My own children enjoyed Conneaut Park in their time too. They spent hours in an old-fashioned arcade playing video games, ski ball, and mostly claw machines. We'd eat corn dogs, pizza, and French fries. We'd enjoy an ice cream cone afterward. 

For all of our generations, The Devils Den, the "haunted ride" was a favorite. There was the familiar smell of grease and metal as you waited on the platform. There were sounds of the clack, clack, clack, as the carts rode along the track. There was anticipation of thrills, squeals, and maybe even a shriek as ghosts, witches and other spooktacular goblins lit up in the darkened hallways as we approached.

One of the more recent and special visits for me was time spent with my son on a Mother's Day just a few years ago. We ate a lovely meal at the Hotel Conneaut, and walked through the quiet park as it awaited a new season. Yes, it was getting a bit old. It was showing signs of neglect. But there had been people who seemed to care as much as we did. They tried renovating, repairing, and adding a little extra zip and newness to the atmosphere of antiquity.

My son adored the extremely frightening, yet very popular Blue Streak rollercoaster. When we first heard it was being torn down last year, our hearts sank. Then, little by little, other bits and pieces of the park were hauled away.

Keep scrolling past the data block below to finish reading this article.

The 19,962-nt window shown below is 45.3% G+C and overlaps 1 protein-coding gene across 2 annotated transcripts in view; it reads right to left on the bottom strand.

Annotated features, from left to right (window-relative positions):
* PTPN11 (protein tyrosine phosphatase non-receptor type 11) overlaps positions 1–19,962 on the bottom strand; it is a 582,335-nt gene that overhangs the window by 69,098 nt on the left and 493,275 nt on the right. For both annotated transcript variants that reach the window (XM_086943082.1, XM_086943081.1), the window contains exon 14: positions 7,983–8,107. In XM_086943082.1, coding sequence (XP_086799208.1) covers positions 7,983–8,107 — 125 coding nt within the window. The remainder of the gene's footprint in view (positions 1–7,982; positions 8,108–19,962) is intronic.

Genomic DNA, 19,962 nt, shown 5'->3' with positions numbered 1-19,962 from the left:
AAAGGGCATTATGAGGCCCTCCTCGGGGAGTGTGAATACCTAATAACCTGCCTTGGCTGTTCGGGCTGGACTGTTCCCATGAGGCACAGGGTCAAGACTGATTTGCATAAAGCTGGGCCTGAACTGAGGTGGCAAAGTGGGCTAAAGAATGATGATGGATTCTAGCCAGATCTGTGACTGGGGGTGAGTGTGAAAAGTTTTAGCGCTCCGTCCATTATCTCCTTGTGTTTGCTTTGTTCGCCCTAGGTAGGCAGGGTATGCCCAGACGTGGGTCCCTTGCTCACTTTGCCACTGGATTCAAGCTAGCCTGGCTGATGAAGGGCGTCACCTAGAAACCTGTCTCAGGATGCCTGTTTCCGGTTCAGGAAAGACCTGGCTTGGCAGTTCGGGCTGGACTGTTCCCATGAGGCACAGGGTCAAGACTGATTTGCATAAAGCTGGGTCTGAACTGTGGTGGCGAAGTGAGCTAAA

I told myself I didn't want to see it in that condition. I never wanted to be privy to behind-the-scenes of its demolition. Yet this past weekend, I did just that. My heart sank as the sight of weeds and tall grasses growing in every direction. The pit in my stomach widened seeing gaping holes in the landscape of an area which held colorful, fun rides. A wasteland. A waste to me. I wish someone would have been able to make it a historic landmark. I wish it could have been there for future generations and that my own grandchildren would laugh, squeal, play, and know what a simple, but unique vacation spot this park was meant to be.

I am going to mourn a little today. I will tell myself it will be okay. It had to be this way. After all, this is progress, time marching on, money to be made by property that will probably sport condos and such. Future generation won't know what I knew. And you know what? That makes me feel a little special.

Death of a family destination.

Almost impossible to tell what was there.

Sad-looking Devil's Den during demolition.

The Devil's Den in better days

Friday, May 27, 2022

The World of a Child

 Have you spent an afternoon lately with small children, perhaps your grandkids or nieces and nephews? Don't you come away from that time exhausted, yet feeling younger and remembering what it was like to pretend, to wish, to dream, to believe in the unbelievable?

One day, when she was younger, my niece Elena wanted an inexpensive pair of fairy wings in a dollar store. On the ride back home she said, "Auntie Kar, there's a little glitter on your seat." When we got out, not only did she have glitter on her face and hair, but the back seat of my car sparkled and glittered as well. And my heart sparkled too.

I, too, remember what it was like when I was young being a glitter princess; loving all things sparkly and pretty. For I was a girly girl type; a child who loved make believe, pretend, and lands faraway. My mom used to call me a pack rat stating that she always found glittery items in my drawers and in my room. I hoarded these pieces as if they were magical. And they were.